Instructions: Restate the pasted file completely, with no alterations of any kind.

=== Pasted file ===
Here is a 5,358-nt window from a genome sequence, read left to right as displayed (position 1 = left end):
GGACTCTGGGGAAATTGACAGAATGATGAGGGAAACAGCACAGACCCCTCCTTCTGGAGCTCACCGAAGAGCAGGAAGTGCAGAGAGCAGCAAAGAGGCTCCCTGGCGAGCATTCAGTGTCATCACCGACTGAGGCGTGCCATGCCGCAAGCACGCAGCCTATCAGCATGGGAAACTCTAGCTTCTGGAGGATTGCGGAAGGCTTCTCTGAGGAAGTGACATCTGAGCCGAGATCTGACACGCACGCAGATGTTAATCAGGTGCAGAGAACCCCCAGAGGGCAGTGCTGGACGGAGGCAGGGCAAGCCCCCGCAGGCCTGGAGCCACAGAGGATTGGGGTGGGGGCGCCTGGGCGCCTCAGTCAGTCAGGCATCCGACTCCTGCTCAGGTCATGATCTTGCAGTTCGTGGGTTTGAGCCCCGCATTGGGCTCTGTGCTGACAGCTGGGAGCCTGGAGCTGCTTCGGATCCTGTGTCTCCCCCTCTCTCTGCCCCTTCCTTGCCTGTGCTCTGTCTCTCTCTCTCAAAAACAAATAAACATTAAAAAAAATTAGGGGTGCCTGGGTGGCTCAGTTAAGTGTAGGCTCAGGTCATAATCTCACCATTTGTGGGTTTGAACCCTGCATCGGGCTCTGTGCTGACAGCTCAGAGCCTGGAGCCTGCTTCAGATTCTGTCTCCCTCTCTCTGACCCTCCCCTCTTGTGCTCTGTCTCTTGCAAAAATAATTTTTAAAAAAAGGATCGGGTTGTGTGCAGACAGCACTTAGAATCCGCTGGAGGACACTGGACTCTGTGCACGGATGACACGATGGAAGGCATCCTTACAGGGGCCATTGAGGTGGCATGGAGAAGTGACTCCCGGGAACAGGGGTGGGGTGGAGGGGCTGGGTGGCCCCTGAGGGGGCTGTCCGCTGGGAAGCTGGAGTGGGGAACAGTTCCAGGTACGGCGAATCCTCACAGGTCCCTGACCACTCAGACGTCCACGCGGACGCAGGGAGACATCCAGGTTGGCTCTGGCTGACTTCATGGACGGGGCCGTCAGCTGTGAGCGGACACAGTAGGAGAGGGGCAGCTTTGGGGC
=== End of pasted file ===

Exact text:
Here is a 5,358-nt window from a genome sequence, read left to right as displayed (position 1 = left end):
GGACTCTGGGGAAATTGACAGAATGATGAGGGAAACAGCACAGACCCCTCCTTCTGGAGCTCACCGAAGAGCAGGAAGTGCAGAGAGCAGCAAAGAGGCTCCCTGGCGAGCATTCAGTGTCATCACCGACTGAGGCGTGCCATGCCGCAAGCACGCAGCCTATCAGCATGGGAAACTCTAGCTTCTGGAGGATTGCGGAAGGCTTCTCTGAGGAAGTGACATCTGAGCCGAGATCTGACACGCACGCAGATGTTAATCAGGTGCAGAGAACCCCCAGAGGGCAGTGCTGGACGGAGGCAGGGCAAGCCCCCGCAGGCCTGGAGCCACAGAGGATTGGGGTGGGGGCGCCTGGGCGCCTCAGTCAGTCAGGCATCCGACTCCTGCTCAGGTCATGATCTTGCAGTTCGTGGGTTTGAGCCCCGCATTGGGCTCTGTGCTGACAGCTGGGAGCCTGGAGCTGCTTCGGATCCTGTGTCTCCCCCTCTCTCTGCCCCTTCCTTGCCTGTGCTCTGTCTCTCTCTCTCAAAAACAAATAAACATTAAAAAAAATTAGGGGTGCCTGGGTGGCTCAGTTAAGTGTAGGCTCAGGTCATAATCTCACCATTTGTGGGTTTGAACCCTGCATCGGGCTCTGTGCTGACAGCTCAGAGCCTGGAGCCTGCTTCAGATTCTGTCTCCCTCTCTCTGACCCTCCCCTCTTGTGCTCTGTCTCTTGCAAAAATAATTTTTAAAAAAAGGATCGGGTTGTGTGCAGACAGCACTTAGAATCCGCTGGAGGACACTGGACTCTGTGCACGGATGACACGATGGAAGGCATCCTTACAGGGGCCATTGAGGTGGCATGGAGAAGTGACTCCCGGGAACAGGGGTGGGGTGGAGGGGCTGGGTGGCCCCTGAGGGGGCTGTCCGCTGGGAAGCTGGAGTGGGGAACAGTTCCAGGTACGGCGAATCCTCACAGGTCCCTGACCACTCAGACGTCCACGCGGACGCAGGGAGACATCCAGGTTGGCTCTGGCTGACTTCATGGACGGGGCCGTCAGCTGTGAGCGGACACAGTAGGAGAGGGGCAGCTTTGGGGC